The fact is, they ARE complaining:  The room is too cold.  The wait is too long.  They wish the parking spaces were bigger.  The new app doesn’t have a mapping function.  They cannot pay with their phone.  The website is unclear. In these types of complaints, the ones that are Read more

They’re Stressed, So You Can… – 8/2/22

Posted on in Customer Service Tip of the Week Please leave a comment

Wow!  That customer looks stressed!  Maybe it’s their body language or their expressions; they could be fidgety or talking really fast.

In the past, when we offered guidance in these situations, we focused on how to navigate the conversation step-by-step – what points to cover and what points to avoid.

But today, let’s be a little less prescriptive and just talk about some Guiding Principles when you’re engaging the other person:

Avoid the Absolutes – Conveying empathy is important in these situations.  People seem to be less anxious when they feel like somebody is trying to understand them.  However, it’s best to avoid statements that convey that you are certain about what they’re feeling, that you are certain about their situation:  I know exactly how you feel. You are stressed. I know you’re nervous.

By using these statements, we’re making assumptions that they’re stressed about something.  Sure, they appear that way, but we don’t want to state the assumption as a fact, since we could either be wrong or they may take offense if we tell them how they feel.  Instead, use phraseology like: It seems…or I would understand if…or Situations like this can be…

Temper Your Tone – One way to bring nervousness down is to bring the volume down.  Try to speak more softly. Yes, still use a bit of inflection to show interest but not so much inflection that it brings higher energy into the conversation.  We’re trying to pull some of the energy and emotion out of the conversation.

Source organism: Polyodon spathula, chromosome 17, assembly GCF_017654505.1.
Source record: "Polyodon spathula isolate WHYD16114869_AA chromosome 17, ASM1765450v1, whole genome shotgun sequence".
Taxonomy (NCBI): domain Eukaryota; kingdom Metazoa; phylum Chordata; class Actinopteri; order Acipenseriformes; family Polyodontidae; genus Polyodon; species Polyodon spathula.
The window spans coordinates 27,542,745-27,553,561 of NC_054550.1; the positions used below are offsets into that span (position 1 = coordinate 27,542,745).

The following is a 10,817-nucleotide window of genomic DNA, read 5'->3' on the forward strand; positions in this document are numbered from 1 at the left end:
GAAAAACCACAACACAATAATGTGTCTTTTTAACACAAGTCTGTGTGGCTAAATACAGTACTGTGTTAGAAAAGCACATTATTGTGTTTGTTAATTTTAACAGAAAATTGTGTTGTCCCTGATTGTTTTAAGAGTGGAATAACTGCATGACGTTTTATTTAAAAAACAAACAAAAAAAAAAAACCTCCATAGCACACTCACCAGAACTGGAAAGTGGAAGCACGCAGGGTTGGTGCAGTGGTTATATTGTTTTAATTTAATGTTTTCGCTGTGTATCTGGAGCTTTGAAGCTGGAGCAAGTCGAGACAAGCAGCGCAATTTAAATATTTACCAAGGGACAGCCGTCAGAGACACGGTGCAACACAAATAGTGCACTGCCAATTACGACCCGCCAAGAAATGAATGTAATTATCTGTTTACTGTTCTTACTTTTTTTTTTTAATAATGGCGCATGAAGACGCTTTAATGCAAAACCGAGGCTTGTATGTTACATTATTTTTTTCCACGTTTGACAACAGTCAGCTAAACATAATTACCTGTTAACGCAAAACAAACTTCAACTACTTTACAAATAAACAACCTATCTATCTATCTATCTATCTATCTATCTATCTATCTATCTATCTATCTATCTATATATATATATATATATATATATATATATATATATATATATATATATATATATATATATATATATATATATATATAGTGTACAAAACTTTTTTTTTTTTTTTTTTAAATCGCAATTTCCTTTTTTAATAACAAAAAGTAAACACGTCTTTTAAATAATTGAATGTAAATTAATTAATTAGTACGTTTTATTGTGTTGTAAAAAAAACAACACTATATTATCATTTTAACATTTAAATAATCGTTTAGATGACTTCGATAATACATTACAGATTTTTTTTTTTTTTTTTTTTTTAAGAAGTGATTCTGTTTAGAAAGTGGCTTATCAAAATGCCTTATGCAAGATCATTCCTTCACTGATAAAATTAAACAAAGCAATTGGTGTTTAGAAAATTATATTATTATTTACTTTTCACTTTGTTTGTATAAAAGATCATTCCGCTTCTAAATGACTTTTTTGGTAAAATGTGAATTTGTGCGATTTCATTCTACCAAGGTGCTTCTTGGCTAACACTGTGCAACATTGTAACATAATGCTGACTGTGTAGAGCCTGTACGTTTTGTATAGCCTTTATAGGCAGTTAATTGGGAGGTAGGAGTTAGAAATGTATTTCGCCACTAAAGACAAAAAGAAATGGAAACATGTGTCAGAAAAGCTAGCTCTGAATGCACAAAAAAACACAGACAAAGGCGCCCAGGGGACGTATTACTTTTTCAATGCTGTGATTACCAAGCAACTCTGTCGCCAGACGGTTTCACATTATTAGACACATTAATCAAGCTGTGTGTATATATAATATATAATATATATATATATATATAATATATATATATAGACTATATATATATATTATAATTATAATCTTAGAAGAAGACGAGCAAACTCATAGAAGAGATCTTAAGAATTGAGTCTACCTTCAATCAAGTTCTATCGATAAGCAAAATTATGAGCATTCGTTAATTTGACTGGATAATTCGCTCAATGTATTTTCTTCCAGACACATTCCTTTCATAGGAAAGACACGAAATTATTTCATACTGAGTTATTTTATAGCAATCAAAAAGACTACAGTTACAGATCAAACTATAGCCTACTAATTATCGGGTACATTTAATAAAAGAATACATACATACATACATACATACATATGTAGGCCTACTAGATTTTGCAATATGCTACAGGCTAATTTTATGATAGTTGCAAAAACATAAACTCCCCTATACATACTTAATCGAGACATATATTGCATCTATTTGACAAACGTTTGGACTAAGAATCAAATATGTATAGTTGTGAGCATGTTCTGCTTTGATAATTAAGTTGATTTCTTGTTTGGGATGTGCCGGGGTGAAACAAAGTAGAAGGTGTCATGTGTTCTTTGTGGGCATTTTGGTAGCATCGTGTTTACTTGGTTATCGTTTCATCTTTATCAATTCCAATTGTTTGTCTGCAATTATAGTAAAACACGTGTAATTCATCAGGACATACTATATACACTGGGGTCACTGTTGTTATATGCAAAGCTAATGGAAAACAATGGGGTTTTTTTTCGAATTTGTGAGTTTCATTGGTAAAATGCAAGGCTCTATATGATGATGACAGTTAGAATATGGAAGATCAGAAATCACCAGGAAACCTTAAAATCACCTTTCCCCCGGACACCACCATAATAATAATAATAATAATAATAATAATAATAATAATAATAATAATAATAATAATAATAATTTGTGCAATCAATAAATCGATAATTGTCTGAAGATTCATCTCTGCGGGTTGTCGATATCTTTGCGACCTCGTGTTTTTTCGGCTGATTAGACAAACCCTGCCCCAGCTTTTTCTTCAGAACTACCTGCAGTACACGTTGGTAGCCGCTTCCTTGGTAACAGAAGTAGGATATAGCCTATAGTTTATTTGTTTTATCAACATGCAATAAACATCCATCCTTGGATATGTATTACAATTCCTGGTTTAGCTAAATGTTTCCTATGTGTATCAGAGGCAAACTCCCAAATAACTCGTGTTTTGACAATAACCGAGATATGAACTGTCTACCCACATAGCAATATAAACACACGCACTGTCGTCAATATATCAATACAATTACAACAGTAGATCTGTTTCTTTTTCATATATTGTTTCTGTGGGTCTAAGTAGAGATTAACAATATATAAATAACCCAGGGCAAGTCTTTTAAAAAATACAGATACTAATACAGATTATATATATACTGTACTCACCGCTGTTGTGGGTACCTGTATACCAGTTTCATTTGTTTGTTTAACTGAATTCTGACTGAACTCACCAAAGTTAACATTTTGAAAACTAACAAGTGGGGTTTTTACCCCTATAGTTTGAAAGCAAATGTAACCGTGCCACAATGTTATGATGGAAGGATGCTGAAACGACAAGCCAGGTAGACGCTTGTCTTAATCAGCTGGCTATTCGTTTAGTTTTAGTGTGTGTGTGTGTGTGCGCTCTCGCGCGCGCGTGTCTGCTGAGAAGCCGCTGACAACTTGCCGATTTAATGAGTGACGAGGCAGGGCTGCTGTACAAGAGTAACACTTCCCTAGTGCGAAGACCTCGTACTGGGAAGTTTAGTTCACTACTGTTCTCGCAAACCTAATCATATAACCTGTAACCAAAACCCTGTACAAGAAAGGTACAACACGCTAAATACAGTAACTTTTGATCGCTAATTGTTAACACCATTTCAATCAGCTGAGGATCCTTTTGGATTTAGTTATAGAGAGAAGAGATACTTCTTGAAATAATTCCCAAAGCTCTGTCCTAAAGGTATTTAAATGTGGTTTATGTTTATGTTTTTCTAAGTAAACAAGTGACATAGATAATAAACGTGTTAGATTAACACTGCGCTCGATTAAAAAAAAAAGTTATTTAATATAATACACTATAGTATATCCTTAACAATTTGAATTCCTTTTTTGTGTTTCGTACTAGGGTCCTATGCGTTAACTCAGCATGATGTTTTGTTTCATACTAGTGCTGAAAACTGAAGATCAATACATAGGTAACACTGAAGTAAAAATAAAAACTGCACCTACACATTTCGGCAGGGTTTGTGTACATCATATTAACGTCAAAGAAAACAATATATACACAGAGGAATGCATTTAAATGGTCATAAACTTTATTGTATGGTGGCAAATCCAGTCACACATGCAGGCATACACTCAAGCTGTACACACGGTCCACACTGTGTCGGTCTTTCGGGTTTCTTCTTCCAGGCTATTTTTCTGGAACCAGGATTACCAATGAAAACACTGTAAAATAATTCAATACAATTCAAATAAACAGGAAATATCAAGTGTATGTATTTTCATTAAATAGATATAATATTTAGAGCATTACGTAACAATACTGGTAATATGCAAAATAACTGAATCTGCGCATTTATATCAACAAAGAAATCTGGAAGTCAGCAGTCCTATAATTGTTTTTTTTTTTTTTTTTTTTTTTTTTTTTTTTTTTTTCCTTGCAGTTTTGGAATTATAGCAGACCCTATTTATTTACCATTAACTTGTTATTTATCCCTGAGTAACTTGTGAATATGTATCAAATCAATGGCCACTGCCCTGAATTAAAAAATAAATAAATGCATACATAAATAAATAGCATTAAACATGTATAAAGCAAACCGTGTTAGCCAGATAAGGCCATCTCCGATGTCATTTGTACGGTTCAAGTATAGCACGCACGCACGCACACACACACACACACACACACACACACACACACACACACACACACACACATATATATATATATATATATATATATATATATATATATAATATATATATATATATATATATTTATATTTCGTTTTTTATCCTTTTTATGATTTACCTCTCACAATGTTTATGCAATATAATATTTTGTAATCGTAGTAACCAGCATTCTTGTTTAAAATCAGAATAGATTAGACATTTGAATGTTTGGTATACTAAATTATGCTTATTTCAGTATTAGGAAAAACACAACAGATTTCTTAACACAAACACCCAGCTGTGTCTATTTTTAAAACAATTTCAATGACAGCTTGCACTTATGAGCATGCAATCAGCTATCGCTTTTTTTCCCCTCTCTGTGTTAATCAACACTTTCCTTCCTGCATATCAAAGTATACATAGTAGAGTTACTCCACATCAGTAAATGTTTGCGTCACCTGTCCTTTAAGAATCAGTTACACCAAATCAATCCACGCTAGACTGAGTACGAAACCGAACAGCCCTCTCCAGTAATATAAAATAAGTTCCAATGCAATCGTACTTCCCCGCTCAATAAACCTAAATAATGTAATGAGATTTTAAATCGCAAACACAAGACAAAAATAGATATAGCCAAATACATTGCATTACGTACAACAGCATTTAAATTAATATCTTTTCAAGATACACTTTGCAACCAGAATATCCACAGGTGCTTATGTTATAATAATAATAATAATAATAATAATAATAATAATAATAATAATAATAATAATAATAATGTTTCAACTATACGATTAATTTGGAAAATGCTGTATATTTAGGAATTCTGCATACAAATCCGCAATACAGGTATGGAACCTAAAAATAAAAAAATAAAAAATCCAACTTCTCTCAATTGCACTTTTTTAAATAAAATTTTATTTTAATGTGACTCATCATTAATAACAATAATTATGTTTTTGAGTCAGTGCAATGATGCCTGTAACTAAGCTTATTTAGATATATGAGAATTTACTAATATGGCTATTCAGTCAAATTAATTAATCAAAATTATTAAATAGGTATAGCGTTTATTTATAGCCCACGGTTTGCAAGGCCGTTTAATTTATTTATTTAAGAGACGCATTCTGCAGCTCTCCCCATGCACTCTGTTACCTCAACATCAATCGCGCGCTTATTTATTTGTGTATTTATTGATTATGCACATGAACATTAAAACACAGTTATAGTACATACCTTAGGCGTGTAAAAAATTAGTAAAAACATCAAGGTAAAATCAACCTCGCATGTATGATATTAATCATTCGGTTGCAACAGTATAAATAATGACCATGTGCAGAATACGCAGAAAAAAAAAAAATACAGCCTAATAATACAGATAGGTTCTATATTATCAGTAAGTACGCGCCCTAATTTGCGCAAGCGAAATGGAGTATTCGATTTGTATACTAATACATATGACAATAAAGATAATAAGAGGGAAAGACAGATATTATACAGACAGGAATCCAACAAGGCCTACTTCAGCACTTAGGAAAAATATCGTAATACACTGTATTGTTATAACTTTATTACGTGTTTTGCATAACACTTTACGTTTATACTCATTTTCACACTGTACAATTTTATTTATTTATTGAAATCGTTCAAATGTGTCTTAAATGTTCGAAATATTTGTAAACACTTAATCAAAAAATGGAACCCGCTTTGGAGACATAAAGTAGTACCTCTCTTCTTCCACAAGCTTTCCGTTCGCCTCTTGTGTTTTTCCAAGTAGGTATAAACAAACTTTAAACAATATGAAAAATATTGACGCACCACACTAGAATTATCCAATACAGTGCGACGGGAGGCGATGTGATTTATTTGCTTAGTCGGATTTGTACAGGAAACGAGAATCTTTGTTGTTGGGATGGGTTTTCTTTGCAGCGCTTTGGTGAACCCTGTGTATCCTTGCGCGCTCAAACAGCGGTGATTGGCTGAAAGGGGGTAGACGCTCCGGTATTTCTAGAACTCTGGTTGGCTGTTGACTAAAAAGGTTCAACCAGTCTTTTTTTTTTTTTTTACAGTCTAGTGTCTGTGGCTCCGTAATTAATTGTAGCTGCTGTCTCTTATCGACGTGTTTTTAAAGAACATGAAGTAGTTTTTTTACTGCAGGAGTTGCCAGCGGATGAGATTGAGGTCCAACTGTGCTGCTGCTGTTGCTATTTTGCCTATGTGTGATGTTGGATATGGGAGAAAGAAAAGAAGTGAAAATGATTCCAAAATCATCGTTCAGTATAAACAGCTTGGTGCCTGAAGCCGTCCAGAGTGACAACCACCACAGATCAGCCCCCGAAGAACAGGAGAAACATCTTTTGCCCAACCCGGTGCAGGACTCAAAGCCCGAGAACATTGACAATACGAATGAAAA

Ease the Expressiveness – If you’re somebody who talks with their hands (like me!) or have lots of facial expressions, if you’re somebody who moves around a lot when they talk – these activities can keep the energy and the emotion in the conversation.

Slow your movements.  Have more of a neutral, yet somewhat positive facial expression.  Relax your shoulders and your arms, and provide a total focus on the other individual.

When the other person is stressed, we don’t want to do anything to create an even more stressful environment for them – or for us.

Avoid the Absolutes, Temper Your Tone, and Ease the Expressiveness.

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To Assure, Ensure You Do This – 2/9/21

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Vince Lombardi – famous professional football coach – became a big hit on the speaker’s circuit during his time coaching.  He applied many of his principles in football and life to business, and one of his great business quotes is:  Confidence is contagious and so is lack of confidence, and a customer will recognize both.

Whether the customer is anxious or not, you want them to feel confident in what you or your organization are going to do…confident in what you or your organization says.  You want to impart your confidence to them.